Obama uses L.A. program as a green model
Urging the government to “lead by example,” President Obama ordered federal agencies on Monday to set ambitious goals to reduce greenhouse gas emissions, cut energy use, save water and recycle more.
The order calls for a 30% cut in vehicle fuel use by 2020, a 50% increase in recycling by 2015 and the implementation of high-efficiency building codes.
It also instructs agencies to set goals within 90 days to reduce the heat-trapping gases scientists blame for global warming.
The measures echo a Los Angeles sustainability program launched under the direction of then-Deputy Mayor Nancy Sutley, who now heads the White House Council on Environmental Quality.
The federal government, which operates 600,000 fleet vehicles, occupies 500,000 buildings and employs 1.8 million workers in civilian jobs, is the nation’s largest energy user.
White House officials said the initiative, which is detailed in an executive order and does not require congressional approval, would yield significant energy and environmental benefits and -- because of Washington’s huge role as a consumer -- encourage savings throughout the economy.
“The power to do very simple things to conserve energy will do dramatic things to save money,” Sutley said in an interview. “By setting aggressive standards, the federal government helps to move the market.”
No cost estimates were provided, but officials said initial expenses -- mainly to make buildings more energy-efficient -- would be largely covered by the federal stimulus program.
The long-term goal is for the program to pay for itself.
Once agencies set goals and the council approves them, the Office of Management and Budget will publish a “scorecard” of how the agencies are faring.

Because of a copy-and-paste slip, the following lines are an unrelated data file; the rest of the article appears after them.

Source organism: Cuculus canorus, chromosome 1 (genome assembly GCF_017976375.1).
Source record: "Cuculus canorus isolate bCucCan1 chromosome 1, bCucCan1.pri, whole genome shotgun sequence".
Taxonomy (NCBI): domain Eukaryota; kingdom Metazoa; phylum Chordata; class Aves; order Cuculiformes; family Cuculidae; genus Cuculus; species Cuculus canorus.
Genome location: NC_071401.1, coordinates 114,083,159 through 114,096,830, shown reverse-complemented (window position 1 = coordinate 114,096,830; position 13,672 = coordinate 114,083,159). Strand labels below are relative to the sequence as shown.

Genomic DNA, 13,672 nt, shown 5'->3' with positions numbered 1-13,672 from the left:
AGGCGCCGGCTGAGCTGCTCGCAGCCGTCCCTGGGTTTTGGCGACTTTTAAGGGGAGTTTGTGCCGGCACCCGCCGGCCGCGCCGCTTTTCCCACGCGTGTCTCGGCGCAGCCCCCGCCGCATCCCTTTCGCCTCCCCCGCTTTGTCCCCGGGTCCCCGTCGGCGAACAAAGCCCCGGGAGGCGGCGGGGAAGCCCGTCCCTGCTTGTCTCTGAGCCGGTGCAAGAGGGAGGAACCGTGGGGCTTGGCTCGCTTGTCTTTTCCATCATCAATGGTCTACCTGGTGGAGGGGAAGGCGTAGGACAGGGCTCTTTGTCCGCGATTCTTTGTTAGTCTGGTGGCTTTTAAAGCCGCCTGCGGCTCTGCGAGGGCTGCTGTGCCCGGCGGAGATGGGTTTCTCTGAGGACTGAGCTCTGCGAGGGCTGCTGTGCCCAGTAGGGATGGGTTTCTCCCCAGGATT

Sutley said the initiative builds on the experience of Green LA, a 2007 program to reduce Los Angeles’ greenhouse gas emissions by 35% by 2030. That program includes measures such as strict efficiency standards in building codes and drawing power from renewable-energy sources.
Romel Pascual, L.A.'s environment director, called Obama’s order “quite impressive” and said it incorporated much of the Green LA initiative, which he said is on track to meet its goals.
“We’re certainly ready to be an example” for the nation, Pascual said.
Environmental groups say Green LA, despite some struggles, is a good model for a comprehensive federal plan.
The city has succeeded in adopting a more efficient vehicle fleet, conserving water and cleaning up its port, said David Pettit, a senior attorney with the Natural Resources Defense Council in Santa Monica.
But it has found it more difficult to increase tree planting and move away from energy derived from coal.
V. John White, director of the California-based Center for Energy Efficiency and Renewable Technologies, said Obama’s push could enjoy greater success based on scale alone.
“Clearly, the federal government could do a lot in terms of new, green construction of federal buildings,” he said. “It really helps to have a clear mandate.”